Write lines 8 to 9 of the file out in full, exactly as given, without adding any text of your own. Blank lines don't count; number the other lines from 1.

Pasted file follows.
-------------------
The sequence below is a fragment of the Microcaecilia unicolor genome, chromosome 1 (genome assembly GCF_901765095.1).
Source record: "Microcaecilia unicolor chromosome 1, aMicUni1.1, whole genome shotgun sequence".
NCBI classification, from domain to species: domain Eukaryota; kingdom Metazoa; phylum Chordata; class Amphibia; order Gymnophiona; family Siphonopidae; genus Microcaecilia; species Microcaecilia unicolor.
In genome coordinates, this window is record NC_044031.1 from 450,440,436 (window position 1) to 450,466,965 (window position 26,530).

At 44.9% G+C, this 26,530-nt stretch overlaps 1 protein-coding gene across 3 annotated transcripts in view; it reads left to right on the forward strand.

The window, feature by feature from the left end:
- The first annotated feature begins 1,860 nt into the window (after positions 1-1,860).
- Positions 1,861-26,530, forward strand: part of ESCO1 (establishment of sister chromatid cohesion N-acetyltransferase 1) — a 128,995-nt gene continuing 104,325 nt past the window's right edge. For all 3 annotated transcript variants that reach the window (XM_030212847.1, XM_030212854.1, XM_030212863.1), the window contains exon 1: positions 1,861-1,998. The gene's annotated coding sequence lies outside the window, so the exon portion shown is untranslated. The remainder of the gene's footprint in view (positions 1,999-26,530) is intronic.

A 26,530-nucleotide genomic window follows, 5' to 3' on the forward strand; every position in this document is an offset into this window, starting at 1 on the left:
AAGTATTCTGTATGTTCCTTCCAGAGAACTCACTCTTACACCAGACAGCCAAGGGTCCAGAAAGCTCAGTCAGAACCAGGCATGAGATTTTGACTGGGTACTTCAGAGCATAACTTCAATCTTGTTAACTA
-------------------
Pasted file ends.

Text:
- Positions 1,861-26,530, forward strand: part of ESCO1 (establishment of sister chromatid cohesion N-acetyltransferase 1) — a 128,995-nt gene continuing 104,325 nt past the window's right edge. For all 3 annotated transcript variants that reach the window (XM_030212847.1, XM_030212854.1, XM_030212863.1), the window contains exon 1: positions 1,861-1,998. The gene's annotated coding sequence lies outside the window, so the exon portion shown is untranslated. The remainder of the gene's footprint in view (positions 1,999-26,530) is intronic.

A 26,530-nucleotide genomic window follows, 5' to 3' on the forward strand; every position in this document is an offset into this window, starting at 1 on the left: